Integrating Work and Home Life

By Sam Kurtzman-Counter

I was a career girl.  Raised by two full-time professional parents in the dizzyingly ambitious ‘burb of Los Angeles, I always focused on career first. I always imagined I’d have a family “one day,” after I crossed A, B, C, D, E, F  measures of professional success.  But unfortunately, the alphabet kept going, and so did that clock associated with my biology…  And of course, with each career goal met, there was a new horizon open to me, another step I wanted to take. Would I ever be ready for parenthood?  One day my husband and I decided that heck no, we’d never be “ready” to have kids – but we were ready to make a change in our lives and stop being the centers of our own universe.

So I got pregnant. Surely, I thought, I’ll be right back to work in no time.  I was six months pregnant, trudging up the icy hill in Park City, when my film played at Sundance.  All sorts of doors were opening.  “Three months,” I thought, “Three months and I’ll be back to work.  And I’ll write my feature script in the meantime….”

Yeah, right.  At three months, I was lucky if I got a chance to wash my hair!

Having Jack was a revelation.  That little face looking up at me, the smell of his head, that soft, warm body sleeping on my shoulder…  Oh man, I couldn’t get enough.  And man, was I in for an identity crisis!  How could I NOT want to go back to work??!!  How could this little guy have completely derailed my entire life’s path???   Who was I if I wasn’t defined by my career?

I struggled with these questions for years.  I wanted and needed to work but I wanted to be present for my boy.   I couldn’t figure out how to be a part-time filmmaker, and I’d never seen examples of any kind of corporate culture that allowed parents to continue to prioritize their family lives. It seemed like it had to be all or nothing, and it hurt me to only see my boy for one hour at the beginning or end of the day.

So when Abbie approached me to help her launch The Mother Company, I jumped at the opportunity. As a business by moms, for moms, it is our mission to create a corporate culture that encourages new ways to look at our responsibilities to work and family.   At The Mother Company, our employees can have flexible schedules, privacy to pump, and usually, the workday gets put on hold for carpool pick up and dinnertime. (But we sure do accomplish a lot after the kids are in bed!)  I get more done in a day at The Mother Company than I ever did in a more traditional work setting (with all the water cooler and internet chatting that goes on…)  We want to be a leader in the movement of millennial moms figuring out not just how to balance home and work life, but how to integrate them.  We want to embrace the talents and strengths of all the moms who had to leave a workplace that had no room for them anymore.  We CAN do it all, we just have to shift the structure of a day and use technology to the fullest.  It’s exciting.  A real sea change.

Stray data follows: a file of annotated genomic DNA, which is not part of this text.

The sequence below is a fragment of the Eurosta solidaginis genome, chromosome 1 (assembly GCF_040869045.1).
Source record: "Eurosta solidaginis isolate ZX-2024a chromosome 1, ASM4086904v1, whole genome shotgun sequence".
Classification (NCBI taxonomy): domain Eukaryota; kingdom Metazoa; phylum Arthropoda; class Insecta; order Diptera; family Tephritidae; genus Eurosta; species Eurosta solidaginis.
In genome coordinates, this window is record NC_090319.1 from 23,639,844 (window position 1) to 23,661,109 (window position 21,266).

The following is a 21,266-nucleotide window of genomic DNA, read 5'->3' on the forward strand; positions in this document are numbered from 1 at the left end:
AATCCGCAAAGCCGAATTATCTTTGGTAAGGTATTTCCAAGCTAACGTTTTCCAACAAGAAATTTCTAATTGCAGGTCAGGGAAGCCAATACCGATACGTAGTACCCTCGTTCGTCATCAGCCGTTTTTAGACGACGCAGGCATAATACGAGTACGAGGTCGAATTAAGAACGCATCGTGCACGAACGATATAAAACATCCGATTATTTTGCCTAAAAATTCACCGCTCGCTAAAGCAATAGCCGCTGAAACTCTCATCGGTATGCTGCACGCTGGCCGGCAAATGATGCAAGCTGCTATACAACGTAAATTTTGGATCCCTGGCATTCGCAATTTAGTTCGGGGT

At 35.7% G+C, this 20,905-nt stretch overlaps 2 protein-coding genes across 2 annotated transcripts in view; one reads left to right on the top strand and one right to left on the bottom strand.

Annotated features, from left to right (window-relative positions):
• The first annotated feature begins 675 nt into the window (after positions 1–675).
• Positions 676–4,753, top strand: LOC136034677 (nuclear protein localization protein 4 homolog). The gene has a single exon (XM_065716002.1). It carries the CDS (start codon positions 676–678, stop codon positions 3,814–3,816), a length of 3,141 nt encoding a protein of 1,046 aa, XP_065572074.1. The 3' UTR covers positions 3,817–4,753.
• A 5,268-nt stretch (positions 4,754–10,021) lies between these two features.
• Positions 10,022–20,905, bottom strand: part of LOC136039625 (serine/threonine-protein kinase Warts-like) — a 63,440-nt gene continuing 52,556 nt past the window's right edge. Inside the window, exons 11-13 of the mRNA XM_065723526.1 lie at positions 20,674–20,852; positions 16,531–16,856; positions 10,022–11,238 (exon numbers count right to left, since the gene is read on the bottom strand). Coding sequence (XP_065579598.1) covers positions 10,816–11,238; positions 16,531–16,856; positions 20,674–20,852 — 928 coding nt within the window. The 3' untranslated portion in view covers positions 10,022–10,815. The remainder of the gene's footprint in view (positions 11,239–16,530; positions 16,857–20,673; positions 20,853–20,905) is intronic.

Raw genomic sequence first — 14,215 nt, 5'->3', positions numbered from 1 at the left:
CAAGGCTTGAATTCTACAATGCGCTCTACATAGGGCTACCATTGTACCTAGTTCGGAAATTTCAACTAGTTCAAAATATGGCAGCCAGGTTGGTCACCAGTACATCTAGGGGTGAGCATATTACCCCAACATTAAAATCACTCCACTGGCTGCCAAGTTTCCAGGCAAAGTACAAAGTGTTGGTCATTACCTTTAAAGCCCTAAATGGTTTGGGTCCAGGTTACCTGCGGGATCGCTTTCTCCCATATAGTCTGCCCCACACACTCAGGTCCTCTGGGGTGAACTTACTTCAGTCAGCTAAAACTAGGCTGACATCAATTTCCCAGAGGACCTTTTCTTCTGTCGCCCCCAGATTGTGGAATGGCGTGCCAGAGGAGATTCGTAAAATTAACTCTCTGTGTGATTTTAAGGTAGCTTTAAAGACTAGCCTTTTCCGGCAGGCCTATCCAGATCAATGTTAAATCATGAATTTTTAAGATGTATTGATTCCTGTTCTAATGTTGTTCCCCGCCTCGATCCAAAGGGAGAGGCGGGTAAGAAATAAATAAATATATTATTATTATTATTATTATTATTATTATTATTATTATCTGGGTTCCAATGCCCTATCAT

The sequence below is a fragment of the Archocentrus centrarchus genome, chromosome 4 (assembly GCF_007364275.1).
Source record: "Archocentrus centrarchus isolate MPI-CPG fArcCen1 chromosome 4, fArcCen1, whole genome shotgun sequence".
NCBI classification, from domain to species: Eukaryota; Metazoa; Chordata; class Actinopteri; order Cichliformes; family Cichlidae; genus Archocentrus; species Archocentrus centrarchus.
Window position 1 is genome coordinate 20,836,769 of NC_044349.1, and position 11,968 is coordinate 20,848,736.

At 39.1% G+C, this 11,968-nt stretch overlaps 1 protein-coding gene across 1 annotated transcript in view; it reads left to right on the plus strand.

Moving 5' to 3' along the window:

Today, Jack helps me decide which animated characters are best and which voiceovers to use and I know if he’s singing one of the songs from our show in the other room, we have a hit on our hands.  I often think about something my mom once said to me:  “A woman’s life is like a quilt. All the patches are distinct phases of your life, with different goals and circumstances.”  And I said, “blech, mom, give me a break” — but of course, she was right.   My life is the sum of all the parts:  family, work, interests, struggles, dreams…  And at The Mother Company, we are in the business of sewing them all together.

Posted in: Parental Wisdom, Family, The Mother Co. Mamas